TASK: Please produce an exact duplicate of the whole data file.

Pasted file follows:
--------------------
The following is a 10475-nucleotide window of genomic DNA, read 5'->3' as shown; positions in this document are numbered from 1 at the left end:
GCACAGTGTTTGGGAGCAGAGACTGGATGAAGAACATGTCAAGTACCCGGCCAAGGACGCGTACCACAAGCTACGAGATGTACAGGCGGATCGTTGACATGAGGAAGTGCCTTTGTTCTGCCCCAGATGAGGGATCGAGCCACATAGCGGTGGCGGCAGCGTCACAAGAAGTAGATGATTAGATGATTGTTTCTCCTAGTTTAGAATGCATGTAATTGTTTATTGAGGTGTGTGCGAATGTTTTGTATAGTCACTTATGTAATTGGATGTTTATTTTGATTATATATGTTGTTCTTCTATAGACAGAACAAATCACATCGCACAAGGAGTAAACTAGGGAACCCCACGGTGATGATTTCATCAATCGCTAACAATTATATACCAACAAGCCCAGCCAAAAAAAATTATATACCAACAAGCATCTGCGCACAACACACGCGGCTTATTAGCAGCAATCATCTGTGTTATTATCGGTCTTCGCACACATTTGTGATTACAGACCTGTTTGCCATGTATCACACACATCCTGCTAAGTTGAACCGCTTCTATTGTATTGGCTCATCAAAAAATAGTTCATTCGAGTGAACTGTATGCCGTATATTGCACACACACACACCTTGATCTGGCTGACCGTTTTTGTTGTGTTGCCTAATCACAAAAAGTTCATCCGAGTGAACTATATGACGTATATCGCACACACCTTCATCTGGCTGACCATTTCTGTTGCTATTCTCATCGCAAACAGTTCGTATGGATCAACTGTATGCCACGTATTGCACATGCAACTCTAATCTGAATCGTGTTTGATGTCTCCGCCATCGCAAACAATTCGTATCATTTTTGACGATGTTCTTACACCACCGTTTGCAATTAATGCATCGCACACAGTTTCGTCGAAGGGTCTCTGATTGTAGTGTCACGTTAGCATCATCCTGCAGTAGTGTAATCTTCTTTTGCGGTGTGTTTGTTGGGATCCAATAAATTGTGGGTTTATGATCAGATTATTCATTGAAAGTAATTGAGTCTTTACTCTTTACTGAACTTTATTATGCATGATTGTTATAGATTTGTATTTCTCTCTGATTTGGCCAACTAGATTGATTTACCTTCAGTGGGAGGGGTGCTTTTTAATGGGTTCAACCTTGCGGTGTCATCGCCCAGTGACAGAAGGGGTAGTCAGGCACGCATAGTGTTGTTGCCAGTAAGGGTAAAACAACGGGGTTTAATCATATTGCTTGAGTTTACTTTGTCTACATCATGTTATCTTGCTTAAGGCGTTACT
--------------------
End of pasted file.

The following is a 10475-nucleotide window of genomic DNA, read 5'->3' as shown; positions in this document are numbered from 1 at the left end:
GCACAGTGTTTGGGAGCAGAGACTGGATGAAGAACATGTCAAGTACCCGGCCAAGGACGCGTACCACAAGCTACGAGATGTACAGGCGGATCGTTGACATGAGGAAGTGCCTTTGTTCTGCCCCAGATGAGGGATCGAGCCACATAGCGGTGGCGGCAGCGTCACAAGAAGTAGATGATTAGATGATTGTTTCTCCTAGTTTAGAATGCATGTAATTGTTTATTGAGGTGTGTGCGAATGTTTTGTATAGTCACTTATGTAATTGGATGTTTATTTTGATTATATATGTTGTTCTTCTATAGACAGAACAAATCACATCGCACAAGGAGTAAACTAGGGAACCCCACGGTGATGATTTCATCAATCGCTAACAATTATATACCAACAAGCCCAGCCAAAAAAAATTATATACCAACAAGCATCTGCGCACAACACACGCGGCTTATTAGCAGCAATCATCTGTGTTATTATCGGTCTTCGCACACATTTGTGATTACAGACCTGTTTGCCATGTATCACACACATCCTGCTAAGTTGAACCGCTTCTATTGTATTGGCTCATCAAAAAATAGTTCATTCGAGTGAACTGTATGCCGTATATTGCACACACACACACCTTGATCTGGCTGACCGTTTTTGTTGTGTTGCCTAATCACAAAAAGTTCATCCGAGTGAACTATATGACGTATATCGCACACACCTTCATCTGGCTGACCATTTCTGTTGCTATTCTCATCGCAAACAGTTCGTATGGATCAACTGTATGCCACGTATTGCACATGCAACTCTAATCTGAATCGTGTTTGATGTCTCCGCCATCGCAAACAATTCGTATCATTTTTGACGATGTTCTTACACCACCGTTTGCAATTAATGCATCGCACACAGTTTCGTCGAAGGGTCTCTGATTGTAGTGTCACGTTAGCATCATCCTGCAGTAGTGTAATCTTCTTTTGCGGTGTGTTTGTTGGGATCCAATAAATTGTGGGTTTATGATCAGATTATTCATTGAAAGTAATTGAGTCTTTACTCTTTACTGAACTTTATTATGCATGATTGTTATAGATTTGTATTTCTCTCTGATTTGGCCAACTAGATTGATTTACCTTCAGTGGGAGGGGTGCTTTTTAATGGGTTCAACCTTGCGGTGTCATCGCCCAGTGACAGAAGGGGTAGTCAGGCACGCATAGTGTTGTTGCCAGTAAGGGTAAAACAACGGGGTTTAATCATATTGCTTGAGTTTACTTTGTCTACATCATGTTATCTTGCTTAAGGCGTTACT